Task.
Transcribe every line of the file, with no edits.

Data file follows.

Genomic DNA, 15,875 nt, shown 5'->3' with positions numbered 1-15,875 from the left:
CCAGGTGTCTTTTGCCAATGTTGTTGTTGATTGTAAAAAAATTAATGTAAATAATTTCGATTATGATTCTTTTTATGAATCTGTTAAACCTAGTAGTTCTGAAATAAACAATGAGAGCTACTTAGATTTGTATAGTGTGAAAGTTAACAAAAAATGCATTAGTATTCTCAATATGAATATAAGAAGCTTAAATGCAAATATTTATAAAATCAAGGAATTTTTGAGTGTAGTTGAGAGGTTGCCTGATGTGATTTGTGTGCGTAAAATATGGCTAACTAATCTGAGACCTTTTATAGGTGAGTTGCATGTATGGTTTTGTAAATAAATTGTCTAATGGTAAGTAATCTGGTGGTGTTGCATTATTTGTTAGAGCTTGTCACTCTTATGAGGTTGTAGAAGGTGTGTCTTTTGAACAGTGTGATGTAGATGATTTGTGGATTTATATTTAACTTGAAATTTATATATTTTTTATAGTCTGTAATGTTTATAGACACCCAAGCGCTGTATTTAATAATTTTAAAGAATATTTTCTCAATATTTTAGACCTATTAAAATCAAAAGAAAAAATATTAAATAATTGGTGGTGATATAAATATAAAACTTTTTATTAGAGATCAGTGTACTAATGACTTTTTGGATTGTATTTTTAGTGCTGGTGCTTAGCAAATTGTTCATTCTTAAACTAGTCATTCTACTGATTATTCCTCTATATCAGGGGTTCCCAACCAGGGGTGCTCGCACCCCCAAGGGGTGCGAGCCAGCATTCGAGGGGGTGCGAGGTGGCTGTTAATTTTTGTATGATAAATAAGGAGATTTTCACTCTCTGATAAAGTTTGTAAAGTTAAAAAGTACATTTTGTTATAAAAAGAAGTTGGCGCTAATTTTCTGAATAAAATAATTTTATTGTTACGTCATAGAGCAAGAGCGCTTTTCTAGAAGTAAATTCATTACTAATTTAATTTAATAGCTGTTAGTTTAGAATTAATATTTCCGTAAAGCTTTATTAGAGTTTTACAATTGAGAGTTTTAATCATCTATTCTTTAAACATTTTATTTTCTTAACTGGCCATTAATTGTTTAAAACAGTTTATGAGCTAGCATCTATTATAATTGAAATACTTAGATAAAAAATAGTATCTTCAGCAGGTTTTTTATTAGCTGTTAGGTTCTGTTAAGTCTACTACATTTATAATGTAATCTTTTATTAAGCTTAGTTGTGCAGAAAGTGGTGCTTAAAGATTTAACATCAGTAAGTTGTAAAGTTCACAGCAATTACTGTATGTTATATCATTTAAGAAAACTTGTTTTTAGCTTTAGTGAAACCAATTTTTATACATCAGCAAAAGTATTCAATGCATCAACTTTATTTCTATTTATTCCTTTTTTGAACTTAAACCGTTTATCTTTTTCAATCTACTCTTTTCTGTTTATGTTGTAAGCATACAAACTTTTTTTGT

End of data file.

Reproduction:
Genomic DNA, 15,875 nt, shown 5'->3' with positions numbered 1-15,875 from the left:
CCAGGTGTCTTTTGCCAATGTTGTTGTTGATTGTAAAAAAATTAATGTAAATAATTTCGATTATGATTCTTTTTATGAATCTGTTAAACCTAGTAGTTCTGAAATAAACAATGAGAGCTACTTAGATTTGTATAGTGTGAAAGTTAACAAAAAATGCATTAGTATTCTCAATATGAATATAAGAAGCTTAAATGCAAATATTTATAAAATCAAGGAATTTTTGAGTGTAGTTGAGAGGTTGCCTGATGTGATTTGTGTGCGTAAAATATGGCTAACTAATCTGAGACCTTTTATAGGTGAGTTGCATGTATGGTTTTGTAAATAAATTGTCTAATGGTAAGTAATCTGGTGGTGTTGCATTATTTGTTAGAGCTTGTCACTCTTATGAGGTTGTAGAAGGTGTGTCTTTTGAACAGTGTGATGTAGATGATTTGTGGATTTATATTTAACTTGAAATTTATATATTTTTTATAGTCTGTAATGTTTATAGACACCCAAGCGCTGTATTTAATAATTTTAAAGAATATTTTCTCAATATTTTAGACCTATTAAAATCAAAAGAAAAAATATTAAATAATTGGTGGTGATATAAATATAAAACTTTTTATTAGAGATCAGTGTACTAATGACTTTTTGGATTGTATTTTTAGTGCTGGTGCTTAGCAAATTGTTCATTCTTAAACTAGTCATTCTACTGATTATTCCTCTATATCAGGGGTTCCCAACCAGGGGTGCTCGCACCCCCAAGGGGTGCGAGCCAGCATTCGAGGGGGTGCGAGGTGGCTGTTAATTTTTGTATGATAAATAAGGAGATTTTCACTCTCTGATAAAGTTTGTAAAGTTAAAAAGTACATTTTGTTATAAAAAGAAGTTGGCGCTAATTTTCTGAATAAAATAATTTTATTGTTACGTCATAGAGCAAGAGCGCTTTTCTAGAAGTAAATTCATTACTAATTTAATTTAATAGCTGTTAGTTTAGAATTAATATTTCCGTAAAGCTTTATTAGAGTTTTACAATTGAGAGTTTTAATCATCTATTCTTTAAACATTTTATTTTCTTAACTGGCCATTAATTGTTTAAAACAGTTTATGAGCTAGCATCTATTATAATTGAAATACTTAGATAAAAAATAGTATCTTCAGCAGGTTTTTTATTAGCTGTTAGGTTCTGTTAAGTCTACTACATTTATAATGTAATCTTTTATTAAGCTTAGTTGTGCAGAAAGTGGTGCTTAAAGATTTAACATCAGTAAGTTGTAAAGTTCACAGCAATTACTGTATGTTATATCATTTAAGAAAACTTGTTTTTAGCTTTAGTGAAACCAATTTTTATACATCAGCAAAAGTATTCAATGCATCAACTTTATTTCTATTTATTCCTTTTTTGAACTTAAACCGTTTATCTTTTTCAATCTACTCTTTTCTGTTTATGTTGTAAGCATACAAACTTTTTTTGT